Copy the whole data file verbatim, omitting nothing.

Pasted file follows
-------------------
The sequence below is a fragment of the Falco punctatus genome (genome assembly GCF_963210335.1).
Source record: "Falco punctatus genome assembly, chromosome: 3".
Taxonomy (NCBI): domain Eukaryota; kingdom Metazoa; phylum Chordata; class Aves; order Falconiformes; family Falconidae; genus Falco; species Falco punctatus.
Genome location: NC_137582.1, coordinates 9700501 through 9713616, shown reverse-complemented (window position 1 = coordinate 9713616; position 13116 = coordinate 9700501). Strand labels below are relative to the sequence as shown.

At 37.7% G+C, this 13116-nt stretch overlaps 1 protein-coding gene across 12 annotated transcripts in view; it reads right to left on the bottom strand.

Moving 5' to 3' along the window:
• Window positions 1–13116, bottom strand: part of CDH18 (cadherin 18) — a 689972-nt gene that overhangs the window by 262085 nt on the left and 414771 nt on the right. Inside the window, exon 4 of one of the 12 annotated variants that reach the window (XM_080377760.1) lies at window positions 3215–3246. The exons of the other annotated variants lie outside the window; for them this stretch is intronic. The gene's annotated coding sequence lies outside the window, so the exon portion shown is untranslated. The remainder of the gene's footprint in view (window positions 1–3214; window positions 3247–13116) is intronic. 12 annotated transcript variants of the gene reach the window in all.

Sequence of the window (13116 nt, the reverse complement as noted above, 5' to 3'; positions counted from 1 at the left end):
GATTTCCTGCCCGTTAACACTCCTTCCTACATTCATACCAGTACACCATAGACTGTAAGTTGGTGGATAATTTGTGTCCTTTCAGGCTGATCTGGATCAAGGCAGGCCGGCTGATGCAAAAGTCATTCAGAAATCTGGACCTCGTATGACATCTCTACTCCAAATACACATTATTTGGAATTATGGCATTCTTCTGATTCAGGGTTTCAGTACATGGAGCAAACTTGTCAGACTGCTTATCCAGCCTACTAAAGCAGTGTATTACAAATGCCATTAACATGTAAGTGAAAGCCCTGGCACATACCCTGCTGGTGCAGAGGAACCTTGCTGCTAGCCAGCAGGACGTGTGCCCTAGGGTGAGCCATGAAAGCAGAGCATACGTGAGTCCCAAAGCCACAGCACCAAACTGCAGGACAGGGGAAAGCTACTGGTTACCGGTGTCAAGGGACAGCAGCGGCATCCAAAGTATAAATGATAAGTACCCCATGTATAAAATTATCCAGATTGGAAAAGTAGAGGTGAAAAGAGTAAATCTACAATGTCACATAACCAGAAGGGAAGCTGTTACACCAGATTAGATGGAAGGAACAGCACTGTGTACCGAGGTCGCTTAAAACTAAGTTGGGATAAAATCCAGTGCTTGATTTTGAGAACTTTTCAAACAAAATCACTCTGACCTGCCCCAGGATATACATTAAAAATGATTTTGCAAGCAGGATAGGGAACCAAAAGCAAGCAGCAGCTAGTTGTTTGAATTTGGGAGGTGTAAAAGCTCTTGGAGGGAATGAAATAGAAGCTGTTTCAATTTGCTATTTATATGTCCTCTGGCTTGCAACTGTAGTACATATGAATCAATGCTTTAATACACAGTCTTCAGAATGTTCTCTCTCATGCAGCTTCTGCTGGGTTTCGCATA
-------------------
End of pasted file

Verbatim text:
The sequence below is a fragment of the Falco punctatus genome (genome assembly GCF_963210335.1).
Source record: "Falco punctatus genome assembly, chromosome: 3".
Taxonomy (NCBI): domain Eukaryota; kingdom Metazoa; phylum Chordata; class Aves; order Falconiformes; family Falconidae; genus Falco; species Falco punctatus.
Genome location: NC_137582.1, coordinates 9700501 through 9713616, shown reverse-complemented (window position 1 = coordinate 9713616; position 13116 = coordinate 9700501). Strand labels below are relative to the sequence as shown.

At 37.7% G+C, this 13116-nt stretch overlaps 1 protein-coding gene across 12 annotated transcripts in view; it reads right to left on the bottom strand.

Moving 5' to 3' along the window:
• Window positions 1–13116, bottom strand: part of CDH18 (cadherin 18) — a 689972-nt gene that overhangs the window by 262085 nt on the left and 414771 nt on the right. Inside the window, exon 4 of one of the 12 annotated variants that reach the window (XM_080377760.1) lies at window positions 3215–3246. The exons of the other annotated variants lie outside the window; for them this stretch is intronic. The gene's annotated coding sequence lies outside the window, so the exon portion shown is untranslated. The remainder of the gene's footprint in view (window positions 1–3214; window positions 3247–13116) is intronic. 12 annotated transcript variants of the gene reach the window in all.

Sequence of the window (13116 nt, the reverse complement as noted above, 5' to 3'; positions counted from 1 at the left end):
GATTTCCTGCCCGTTAACACTCCTTCCTACATTCATACCAGTACACCATAGACTGTAAGTTGGTGGATAATTTGTGTCCTTTCAGGCTGATCTGGATCAAGGCAGGCCGGCTGATGCAAAAGTCATTCAGAAATCTGGACCTCGTATGACATCTCTACTCCAAATACACATTATTTGGAATTATGGCATTCTTCTGATTCAGGGTTTCAGTACATGGAGCAAACTTGTCAGACTGCTTATCCAGCCTACTAAAGCAGTGTATTACAAATGCCATTAACATGTAAGTGAAAGCCCTGGCACATACCCTGCTGGTGCAGAGGAACCTTGCTGCTAGCCAGCAGGACGTGTGCCCTAGGGTGAGCCATGAAAGCAGAGCATACGTGAGTCCCAAAGCCACAGCACCAAACTGCAGGACAGGGGAAAGCTACTGGTTACCGGTGTCAAGGGACAGCAGCGGCATCCAAAGTATAAATGATAAGTACCCCATGTATAAAATTATCCAGATTGGAAAAGTAGAGGTGAAAAGAGTAAATCTACAATGTCACATAACCAGAAGGGAAGCTGTTACACCAGATTAGATGGAAGGAACAGCACTGTGTACCGAGGTCGCTTAAAACTAAGTTGGGATAAAATCCAGTGCTTGATTTTGAGAACTTTTCAAACAAAATCACTCTGACCTGCCCCAGGATATACATTAAAAATGATTTTGCAAGCAGGATAGGGAACCAAAAGCAAGCAGCAGCTAGTTGTTTGAATTTGGGAGGTGTAAAAGCTCTTGGAGGGAATGAAATAGAAGCTGTTTCAATTTGCTATTTATATGTCCTCTGGCTTGCAACTGTAGTACATATGAATCAATGCTTTAATACACAGTCTTCAGAATGTTCTCTCTCATGCAGCTTCTGCTGGGTTTCGCATA